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China detains artist before Tiananmen anniversary

  • Guo Jian’s “Untitled,” 2007, oil on canvas, 152 x 213cm. Courtesy of the artist

  • Guo Jian’s Diorama of Tiananmen, 2010-2011, mixed medium, 460 x 220cm. Courtesy of the artist

BEIJING: A Chinese-born Australian artist and former protester in China's 1989 pro-democracy movement was taken away by Chinese authorities shortly after a profile of him appeared in the Financial Times newspaper in commemoration of the 25th anniversary of the military clampdown on the student protest centered around Beijing's Tiananmen Square.

An Associated Press reporter talked to Guo Jian as he was taken away from his home in suburban Beijing Sunday night. Guo said he would be held by police until June 15.

It is the latest in a string of detentions of artists, lawyers, scholars and journalists ahead of the Tiananmen anniversary amid intense government efforts to deter coverage by foreign media of its remembrance.

After a stint as a soldier, Guo was studying art in Beijing when he was swept into the 1989 student protests and witnessed the military crackdown that began on the night of June 3, 1989.

"I didn't believe it, even though I had been a soldier," Guo was quoted as saying in an article published in the Financial Times last week. "In the army I had never seen that sort of violence. Then I saw the tracers and people falling around me -- they were just gone."

Discussions of the protest and its military suppression are taboo in China, and authorities tighten security ahead of the anniversary each year.

This year's suppression has been harsher than in previous years, as police round up activists who had received no more than warnings in the past.

In an attempt to prevent any commemoration, the authorities have detained dozens of people or put them under house arrest since early May, including prominent human rights lawyer Pu Zhiqiang. Other activists have been warned by the authorities not to speak to foreign media.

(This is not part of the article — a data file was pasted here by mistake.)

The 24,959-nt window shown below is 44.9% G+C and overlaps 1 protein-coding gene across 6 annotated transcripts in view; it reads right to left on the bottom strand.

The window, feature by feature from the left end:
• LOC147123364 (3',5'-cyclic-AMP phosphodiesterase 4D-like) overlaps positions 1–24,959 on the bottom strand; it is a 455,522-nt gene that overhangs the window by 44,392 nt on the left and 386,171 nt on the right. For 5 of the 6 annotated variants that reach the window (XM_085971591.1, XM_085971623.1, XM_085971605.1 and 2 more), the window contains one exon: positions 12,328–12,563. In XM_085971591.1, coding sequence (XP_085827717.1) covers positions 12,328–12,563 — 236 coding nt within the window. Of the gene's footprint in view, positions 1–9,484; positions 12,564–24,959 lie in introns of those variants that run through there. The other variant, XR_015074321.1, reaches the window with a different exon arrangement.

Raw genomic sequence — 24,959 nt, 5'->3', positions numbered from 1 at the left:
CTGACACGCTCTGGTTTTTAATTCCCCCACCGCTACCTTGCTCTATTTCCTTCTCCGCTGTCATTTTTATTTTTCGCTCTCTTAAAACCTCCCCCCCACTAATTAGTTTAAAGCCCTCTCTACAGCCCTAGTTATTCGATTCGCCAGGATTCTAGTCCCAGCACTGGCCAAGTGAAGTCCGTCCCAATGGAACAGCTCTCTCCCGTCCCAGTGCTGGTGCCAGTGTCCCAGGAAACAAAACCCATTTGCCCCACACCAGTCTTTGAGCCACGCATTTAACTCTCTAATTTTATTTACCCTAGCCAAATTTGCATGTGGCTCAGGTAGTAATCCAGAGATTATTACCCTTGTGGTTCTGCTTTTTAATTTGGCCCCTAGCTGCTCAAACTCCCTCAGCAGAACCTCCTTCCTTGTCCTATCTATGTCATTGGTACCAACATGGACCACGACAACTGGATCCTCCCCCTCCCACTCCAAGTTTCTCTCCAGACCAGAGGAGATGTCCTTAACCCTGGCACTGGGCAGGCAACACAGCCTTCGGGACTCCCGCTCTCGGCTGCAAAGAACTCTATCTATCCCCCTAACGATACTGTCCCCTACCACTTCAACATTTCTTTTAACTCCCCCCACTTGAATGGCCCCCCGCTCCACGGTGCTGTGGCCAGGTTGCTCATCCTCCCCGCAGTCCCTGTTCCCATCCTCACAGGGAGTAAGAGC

Police also have cautioned foreign journalists not to cover any sensitive issues in the run up to the anniversary, or face "serious consequences."

A French broadcaster said its journalists were interrogated for six hours by Beijing police when they were found interviewing people on the street about the events 25 years ago. The journalists were forced to say in front of a police video camera that they did something "very sensitive" that could cause "disturbance," and promise not to do it in the next several days, before police returned their press cards, the broadcaster said.

The Foreign Correspondents' Club of China condemned the practices and called for them to halt.

"This effort to deter news coverage is a gross violation of Chinese government rules governing foreign correspondents, which expressly permit them to interview anybody who consents to be interviewed," the FCCC said in a statement.

The Europe Union also expressed its concern.

"While acknowledging China's advancement of the economic and social wellbeing of its people in the past 25 years," it said in a recent statement, “the EU also hopes to see greater space open up for discussion and debate about China's recent history and for lawyers, human rights defenders and journalists to carry out their work without harassment or interference.”

Australia's Department of Foreign Affairs and Trade issued a statement saying it is seeking information on Guo's reported detention and is ready to provide him with consular assistance.

Guo's latest art work was covering a miniature model of Tiananmen Square with 160 kilograms (350 pounds) of minced pork, which the artist removed once the meat turned rotten, the FT reported.

 
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Summary

A Chinese-born Australian artist and former protester in China's 1989 pro-democracy movement was taken away by Chinese authorities shortly after a profile of him appeared in the Financial Times newspaper in commemoration of the 25th anniversary of the military clampdown on the student protest centered around Beijing's Tiananmen Square.

This year's suppression has been harsher than in previous years, as police round up activists who had received no more than warnings in the past.

Police also have cautioned foreign journalists not to cover any sensitive issues in the run up to the anniversary, or face "serious consequences".

A French broadcaster said its journalists were interrogated for six hours by Beijing police when they were found interviewing people on the street about the events 25 years ago.


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